One feature of the present invention is that the support legs may be automatically retracted to facilitate lowering the ramp for below dock level service. In this way, the dock leveler is less likely to stall at the horizontal position as a result of the operator forgetting to manually retract the support legs. Another feature of the present invention is that the support legs may be positioned in a supporting position when a truck bed is engaged by the lip for above dock level service. This feature limits the descent of the ramp if a truck pulls away unexpectedly. Yet another feature of the present invention is that a means is provided for accomplishing the above function that is relatively simple in construction and does not require, for example, sensor arms or acceleration sensitive mechanisms.

In one aspect, a dock leveler is provided having a ramp, a support leg for supporting the ramp, and an extension lip that is movably connected to the ramp. The support leg is capable of movement relative to the ramp from a supporting position to a retracted position, and the lip is movable to an extended position. Movement of the lip toward the extended position results in movement of the support leg from the retracted position to a supporting position.

In another aspect, the present invention provides a method of operating a dock leveler having a ramp, a support leg and a lip. The method includes the steps of raising the ramp above a resting position, retracting the support leg to a retracted position, contacting the lip with a vehicle, extending the lip to an extended position, and moving the support leg from the retracted position to a supporting position during the extending step.

In yet another aspect, the present invention provides a method of operating a dock leveler having a ramp and a support leg, the method including the steps of raising the ramp above a resting position, retracting the support leg to a retracted position, lowering the ramp into substantial alignment with the vehicle bed, and moving the support leg from the retracted position to a supporting position during the aligning step.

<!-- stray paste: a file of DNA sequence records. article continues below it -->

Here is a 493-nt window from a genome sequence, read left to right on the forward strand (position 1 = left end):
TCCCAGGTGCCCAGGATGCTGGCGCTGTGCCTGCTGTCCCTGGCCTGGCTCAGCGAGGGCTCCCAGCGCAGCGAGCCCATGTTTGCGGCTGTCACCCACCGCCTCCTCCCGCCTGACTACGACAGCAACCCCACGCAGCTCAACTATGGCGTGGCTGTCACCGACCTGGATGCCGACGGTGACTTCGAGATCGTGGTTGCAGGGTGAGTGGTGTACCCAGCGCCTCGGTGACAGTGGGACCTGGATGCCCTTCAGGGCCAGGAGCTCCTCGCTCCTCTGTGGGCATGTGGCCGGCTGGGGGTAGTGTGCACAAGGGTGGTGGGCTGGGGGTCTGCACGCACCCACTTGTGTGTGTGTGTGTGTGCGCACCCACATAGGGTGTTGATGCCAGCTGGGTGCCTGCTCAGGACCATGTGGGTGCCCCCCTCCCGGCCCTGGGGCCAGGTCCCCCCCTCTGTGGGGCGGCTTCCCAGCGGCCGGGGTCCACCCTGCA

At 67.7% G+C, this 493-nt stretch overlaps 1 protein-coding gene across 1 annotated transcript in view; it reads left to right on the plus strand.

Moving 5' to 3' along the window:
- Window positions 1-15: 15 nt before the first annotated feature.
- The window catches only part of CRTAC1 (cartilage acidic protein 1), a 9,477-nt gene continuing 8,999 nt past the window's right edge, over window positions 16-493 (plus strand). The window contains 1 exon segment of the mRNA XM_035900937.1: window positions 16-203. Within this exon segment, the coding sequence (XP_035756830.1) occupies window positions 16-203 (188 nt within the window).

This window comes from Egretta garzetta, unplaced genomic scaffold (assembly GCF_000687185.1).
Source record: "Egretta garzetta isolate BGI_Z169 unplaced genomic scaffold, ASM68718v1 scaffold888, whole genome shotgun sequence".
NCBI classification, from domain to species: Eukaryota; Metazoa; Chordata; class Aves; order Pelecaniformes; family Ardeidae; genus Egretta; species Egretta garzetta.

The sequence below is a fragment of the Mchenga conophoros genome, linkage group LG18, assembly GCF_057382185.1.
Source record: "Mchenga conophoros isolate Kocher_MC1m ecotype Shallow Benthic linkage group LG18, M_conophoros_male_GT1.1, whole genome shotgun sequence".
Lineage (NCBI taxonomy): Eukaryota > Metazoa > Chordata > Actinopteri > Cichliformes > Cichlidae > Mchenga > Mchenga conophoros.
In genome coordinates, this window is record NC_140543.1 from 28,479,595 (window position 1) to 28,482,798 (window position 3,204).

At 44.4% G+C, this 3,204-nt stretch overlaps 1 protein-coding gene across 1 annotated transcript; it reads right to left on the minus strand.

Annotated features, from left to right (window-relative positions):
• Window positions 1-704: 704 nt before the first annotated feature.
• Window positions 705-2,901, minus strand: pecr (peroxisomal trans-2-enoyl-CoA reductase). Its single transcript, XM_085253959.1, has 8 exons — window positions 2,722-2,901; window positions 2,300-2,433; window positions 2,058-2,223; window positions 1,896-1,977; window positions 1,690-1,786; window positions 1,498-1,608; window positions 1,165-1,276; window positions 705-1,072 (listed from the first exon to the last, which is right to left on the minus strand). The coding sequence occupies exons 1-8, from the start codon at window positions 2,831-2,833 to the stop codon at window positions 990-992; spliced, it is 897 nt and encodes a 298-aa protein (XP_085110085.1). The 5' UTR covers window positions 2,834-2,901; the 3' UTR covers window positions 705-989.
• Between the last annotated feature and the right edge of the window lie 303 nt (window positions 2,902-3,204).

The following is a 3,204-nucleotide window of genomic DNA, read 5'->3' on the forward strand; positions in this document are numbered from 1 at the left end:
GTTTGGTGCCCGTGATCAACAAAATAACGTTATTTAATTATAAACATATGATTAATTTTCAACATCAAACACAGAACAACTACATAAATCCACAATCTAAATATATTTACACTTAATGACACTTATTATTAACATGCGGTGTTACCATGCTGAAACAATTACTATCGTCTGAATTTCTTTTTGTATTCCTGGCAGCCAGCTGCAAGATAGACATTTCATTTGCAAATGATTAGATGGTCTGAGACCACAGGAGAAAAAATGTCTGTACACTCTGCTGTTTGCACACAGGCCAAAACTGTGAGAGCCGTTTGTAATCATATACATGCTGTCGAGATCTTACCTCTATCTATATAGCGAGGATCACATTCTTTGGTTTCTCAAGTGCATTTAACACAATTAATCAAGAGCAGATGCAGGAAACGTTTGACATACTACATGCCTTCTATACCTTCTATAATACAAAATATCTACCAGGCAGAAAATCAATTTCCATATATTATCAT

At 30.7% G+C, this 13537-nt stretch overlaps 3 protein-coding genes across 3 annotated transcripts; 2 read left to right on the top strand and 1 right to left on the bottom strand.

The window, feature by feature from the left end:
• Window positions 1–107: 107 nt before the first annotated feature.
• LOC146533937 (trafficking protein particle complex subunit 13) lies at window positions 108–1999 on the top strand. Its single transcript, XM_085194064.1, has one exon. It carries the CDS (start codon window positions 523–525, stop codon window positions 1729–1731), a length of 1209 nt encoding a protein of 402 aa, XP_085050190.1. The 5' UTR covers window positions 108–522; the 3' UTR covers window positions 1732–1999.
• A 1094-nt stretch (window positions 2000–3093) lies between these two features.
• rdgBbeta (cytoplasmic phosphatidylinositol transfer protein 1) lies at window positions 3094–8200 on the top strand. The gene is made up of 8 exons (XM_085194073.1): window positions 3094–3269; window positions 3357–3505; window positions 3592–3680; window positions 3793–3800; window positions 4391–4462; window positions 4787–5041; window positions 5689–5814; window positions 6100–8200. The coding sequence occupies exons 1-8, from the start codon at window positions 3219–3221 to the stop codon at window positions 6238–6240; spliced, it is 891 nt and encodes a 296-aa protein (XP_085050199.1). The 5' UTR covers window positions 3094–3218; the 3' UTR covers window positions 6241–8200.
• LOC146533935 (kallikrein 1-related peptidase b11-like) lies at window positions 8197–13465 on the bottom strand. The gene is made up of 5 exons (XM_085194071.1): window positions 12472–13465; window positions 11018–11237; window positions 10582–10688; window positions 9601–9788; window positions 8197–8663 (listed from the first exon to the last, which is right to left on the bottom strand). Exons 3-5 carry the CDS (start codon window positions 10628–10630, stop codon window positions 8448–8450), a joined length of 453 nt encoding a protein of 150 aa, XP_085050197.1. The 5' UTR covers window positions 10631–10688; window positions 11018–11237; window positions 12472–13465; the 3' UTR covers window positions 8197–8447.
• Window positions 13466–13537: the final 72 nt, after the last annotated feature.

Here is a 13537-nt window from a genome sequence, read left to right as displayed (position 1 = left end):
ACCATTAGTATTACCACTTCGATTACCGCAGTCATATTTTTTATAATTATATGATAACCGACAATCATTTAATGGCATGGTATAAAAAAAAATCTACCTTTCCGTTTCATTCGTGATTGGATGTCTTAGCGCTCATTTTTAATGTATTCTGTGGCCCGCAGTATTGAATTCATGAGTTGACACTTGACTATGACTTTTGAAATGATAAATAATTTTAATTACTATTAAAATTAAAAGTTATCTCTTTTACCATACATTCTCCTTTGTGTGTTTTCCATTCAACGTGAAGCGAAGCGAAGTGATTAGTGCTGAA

BRIEF DESCRIPTION OF THE DRAWINGS

FIG. 1 is a perspective view of a dock leveler incorporating a support leg mechanism embodying the present invention.

FIG. 2 is a side elevation section showing the support legs resting on the supporting subframe and the ramp in a substantially horizontal position.

FIG. 3 is a rear elevation of one of the support legs taken along line 33 in FIG. 2.

FIG. 4 is a side elevation section showing the lip in a partially extended position, the support leg in a retracted position, and the follower in an active position.

FIG. 5 is a side elevation showing the lip in a fully extended position and the support leg in a retracted position, but moving toward a supporting position.

FIG. 6 is a side elevation showing the lip in a fully extended position and the support leg in a supporting position.

FIG. 7 is a side elevation showing the lip falling to a pendent position, the support leg in a supporting position, and the follower in an inactive position.

DESCRIPTION OF THE ILLUSTRATED EMBODIMENT

FIG. 1 illustrates a dock leveler 10 embodying the present invention. The dock leveler 10 is adapted to bridge the gap between a loading dock and the bed of a truck or carrier parked in front of the loading dock. The dock leveler 10 includes a frame 12 or supporting structure mounted in the rear end of a pit 14, a ramp 16 pivoted to the frame 12, and a lip 18 pivotally attached to the ramp 16. The ramp 16 is movable between a generally horizontal position and upwardly inclined or downwardly declined positions. A dock leveler that may be suitable for application of the present invention is described in U.S. Pat. No. 5,481,774, issued Jan. 9, 1996 to Hodges et al.